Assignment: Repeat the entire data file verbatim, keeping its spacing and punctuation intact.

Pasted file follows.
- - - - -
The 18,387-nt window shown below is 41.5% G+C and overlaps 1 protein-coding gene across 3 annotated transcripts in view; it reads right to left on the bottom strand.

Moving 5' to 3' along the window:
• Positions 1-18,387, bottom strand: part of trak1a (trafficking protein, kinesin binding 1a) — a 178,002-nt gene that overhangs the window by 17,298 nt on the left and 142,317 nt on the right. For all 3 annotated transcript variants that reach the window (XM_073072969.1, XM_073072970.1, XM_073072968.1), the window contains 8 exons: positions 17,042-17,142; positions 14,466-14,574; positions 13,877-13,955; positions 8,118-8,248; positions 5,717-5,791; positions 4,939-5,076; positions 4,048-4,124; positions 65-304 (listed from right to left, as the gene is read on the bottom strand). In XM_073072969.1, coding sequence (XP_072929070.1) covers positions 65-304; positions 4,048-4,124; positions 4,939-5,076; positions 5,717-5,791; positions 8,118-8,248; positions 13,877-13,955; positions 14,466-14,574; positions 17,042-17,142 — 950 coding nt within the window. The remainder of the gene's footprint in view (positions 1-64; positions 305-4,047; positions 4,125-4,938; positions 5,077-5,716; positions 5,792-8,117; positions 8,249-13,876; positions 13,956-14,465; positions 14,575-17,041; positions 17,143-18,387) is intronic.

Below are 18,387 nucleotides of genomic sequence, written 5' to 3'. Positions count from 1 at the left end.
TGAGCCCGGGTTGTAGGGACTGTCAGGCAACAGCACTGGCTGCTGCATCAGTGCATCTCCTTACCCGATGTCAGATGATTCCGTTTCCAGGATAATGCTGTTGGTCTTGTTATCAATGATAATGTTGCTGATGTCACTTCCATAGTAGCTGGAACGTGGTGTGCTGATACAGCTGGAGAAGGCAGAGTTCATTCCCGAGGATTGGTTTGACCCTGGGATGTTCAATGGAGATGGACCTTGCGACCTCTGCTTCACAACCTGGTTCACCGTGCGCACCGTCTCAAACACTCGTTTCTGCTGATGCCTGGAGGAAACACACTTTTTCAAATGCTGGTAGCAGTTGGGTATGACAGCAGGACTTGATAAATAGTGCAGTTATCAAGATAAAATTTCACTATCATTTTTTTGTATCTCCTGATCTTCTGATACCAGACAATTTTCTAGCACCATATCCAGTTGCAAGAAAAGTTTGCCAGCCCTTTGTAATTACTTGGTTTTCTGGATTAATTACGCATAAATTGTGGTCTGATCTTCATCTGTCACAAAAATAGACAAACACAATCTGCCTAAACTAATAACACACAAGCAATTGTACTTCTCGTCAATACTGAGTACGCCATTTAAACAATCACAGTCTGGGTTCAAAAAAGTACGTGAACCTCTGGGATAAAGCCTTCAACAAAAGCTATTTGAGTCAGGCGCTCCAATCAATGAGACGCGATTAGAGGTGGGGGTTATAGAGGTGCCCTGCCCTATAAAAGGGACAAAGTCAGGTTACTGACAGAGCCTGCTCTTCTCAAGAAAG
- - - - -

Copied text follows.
The 18,387-nt window shown below is 41.5% G+C and overlaps 1 protein-coding gene across 3 annotated transcripts in view; it reads right to left on the bottom strand.

Moving 5' to 3' along the window:
• Positions 1-18,387, bottom strand: part of trak1a (trafficking protein, kinesin binding 1a) — a 178,002-nt gene that overhangs the window by 17,298 nt on the left and 142,317 nt on the right. For all 3 annotated transcript variants that reach the window (XM_073072969.1, XM_073072970.1, XM_073072968.1), the window contains 8 exons: positions 17,042-17,142; positions 14,466-14,574; positions 13,877-13,955; positions 8,118-8,248; positions 5,717-5,791; positions 4,939-5,076; positions 4,048-4,124; positions 65-304 (listed from right to left, as the gene is read on the bottom strand). In XM_073072969.1, coding sequence (XP_072929070.1) covers positions 65-304; positions 4,048-4,124; positions 4,939-5,076; positions 5,717-5,791; positions 8,118-8,248; positions 13,877-13,955; positions 14,466-14,574; positions 17,042-17,142 — 950 coding nt within the window. The remainder of the gene's footprint in view (positions 1-64; positions 305-4,047; positions 4,125-4,938; positions 5,077-5,716; positions 5,792-8,117; positions 8,249-13,876; positions 13,956-14,465; positions 14,575-17,041; positions 17,143-18,387) is intronic.

Below are 18,387 nucleotides of genomic sequence, written 5' to 3'. Positions count from 1 at the left end.
TGAGCCCGGGTTGTAGGGACTGTCAGGCAACAGCACTGGCTGCTGCATCAGTGCATCTCCTTACCCGATGTCAGATGATTCCGTTTCCAGGATAATGCTGTTGGTCTTGTTATCAATGATAATGTTGCTGATGTCACTTCCATAGTAGCTGGAACGTGGTGTGCTGATACAGCTGGAGAAGGCAGAGTTCATTCCCGAGGATTGGTTTGACCCTGGGATGTTCAATGGAGATGGACCTTGCGACCTCTGCTTCACAACCTGGTTCACCGTGCGCACCGTCTCAAACACTCGTTTCTGCTGATGCCTGGAGGAAACACACTTTTTCAAATGCTGGTAGCAGTTGGGTATGACAGCAGGACTTGATAAATAGTGCAGTTATCAAGATAAAATTTCACTATCATTTTTTTGTATCTCCTGATCTTCTGATACCAGACAATTTTCTAGCACCATATCCAGTTGCAAGAAAAGTTTGCCAGCCCTTTGTAATTACTTGGTTTTCTGGATTAATTACGCATAAATTGTGGTCTGATCTTCATCTGTCACAAAAATAGACAAACACAATCTGCCTAAACTAATAACACACAAGCAATTGTACTTCTCGTCAATACTGAGTACGCCATTTAAACAATCACAGTCTGGGTTCAAAAAAGTACGTGAACCTCTGGGATAAAGCCTTCAACAAAAGCTATTTGAGTCAGGCGCTCCAATCAATGAGACGCGATTAGAGGTGGGGGTTATAGAGGTGCCCTGCCCTATAAAAGGGACAAAGTCAGGTTACTGACAGAGCCTGCTCTTCTCAAGAAAG